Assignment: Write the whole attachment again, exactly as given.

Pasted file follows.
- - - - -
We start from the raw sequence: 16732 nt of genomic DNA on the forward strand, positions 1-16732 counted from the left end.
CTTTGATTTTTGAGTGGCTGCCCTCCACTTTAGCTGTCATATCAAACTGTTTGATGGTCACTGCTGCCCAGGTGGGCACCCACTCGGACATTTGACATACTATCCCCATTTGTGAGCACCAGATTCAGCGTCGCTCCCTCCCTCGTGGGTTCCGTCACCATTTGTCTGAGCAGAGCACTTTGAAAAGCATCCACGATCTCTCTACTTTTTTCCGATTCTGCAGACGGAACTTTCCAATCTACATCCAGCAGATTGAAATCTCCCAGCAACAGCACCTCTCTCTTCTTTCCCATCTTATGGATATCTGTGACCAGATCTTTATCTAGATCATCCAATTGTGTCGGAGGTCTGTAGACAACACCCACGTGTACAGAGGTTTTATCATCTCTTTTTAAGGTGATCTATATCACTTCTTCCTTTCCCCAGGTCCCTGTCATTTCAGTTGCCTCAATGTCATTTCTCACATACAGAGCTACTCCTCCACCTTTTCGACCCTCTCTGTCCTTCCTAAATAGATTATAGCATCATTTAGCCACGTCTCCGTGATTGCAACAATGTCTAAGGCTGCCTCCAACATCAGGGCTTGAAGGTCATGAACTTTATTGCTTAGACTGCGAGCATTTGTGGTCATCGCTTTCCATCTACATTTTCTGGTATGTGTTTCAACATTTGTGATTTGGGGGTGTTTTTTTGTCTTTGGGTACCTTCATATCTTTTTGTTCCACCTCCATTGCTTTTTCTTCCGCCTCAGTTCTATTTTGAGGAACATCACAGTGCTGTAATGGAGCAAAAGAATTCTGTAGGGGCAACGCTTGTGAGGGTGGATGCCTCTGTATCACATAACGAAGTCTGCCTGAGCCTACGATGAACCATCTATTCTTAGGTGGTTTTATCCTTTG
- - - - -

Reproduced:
We start from the raw sequence: 16732 nt of genomic DNA on the forward strand, positions 1-16732 counted from the left end.
CTTTGATTTTTGAGTGGCTGCCCTCCACTTTAGCTGTCATATCAAACTGTTTGATGGTCACTGCTGCCCAGGTGGGCACCCACTCGGACATTTGACATACTATCCCCATTTGTGAGCACCAGATTCAGCGTCGCTCCCTCCCTCGTGGGTTCCGTCACCATTTGTCTGAGCAGAGCACTTTGAAAAGCATCCACGATCTCTCTACTTTTTTCCGATTCTGCAGACGGAACTTTCCAATCTACATCCAGCAGATTGAAATCTCCCAGCAACAGCACCTCTCTCTTCTTTCCCATCTTATGGATATCTGTGACCAGATCTTTATCTAGATCATCCAATTGTGTCGGAGGTCTGTAGACAACACCCACGTGTACAGAGGTTTTATCATCTCTTTTTAAGGTGATCTATATCACTTCTTCCTTTCCCCAGGTCCCTGTCATTTCAGTTGCCTCAATGTCATTTCTCACATACAGAGCTACTCCTCCACCTTTTCGACCCTCTCTGTCCTTCCTAAATAGATTATAGCATCATTTAGCCACGTCTCCGTGATTGCAACAATGTCTAAGGCTGCCTCCAACATCAGGGCTTGAAGGTCATGAACTTTATTGCTTAGACTGCGAGCATTTGTGGTCATCGCTTTCCATCTACATTTTCTGGTATGTGTTTCAACATTTGTGATTTGGGGGTGTTTTTTTGTCTTTGGGTACCTTCATATCTTTTTGTTCCACCTCCATTGCTTTTTCTTCCGCCTCAGTTCTATTTTGAGGAACATCACAGTGCTGTAATGGAGCAAAAGAATTCTGTAGGGGCAACGCTTGTGAGGGTGGATGCCTCTGTATCACATAACGAAGTCTGCCTGAGCCTACGATGAACCATCTATTCTTAGGTGGTTTTATCCTTTG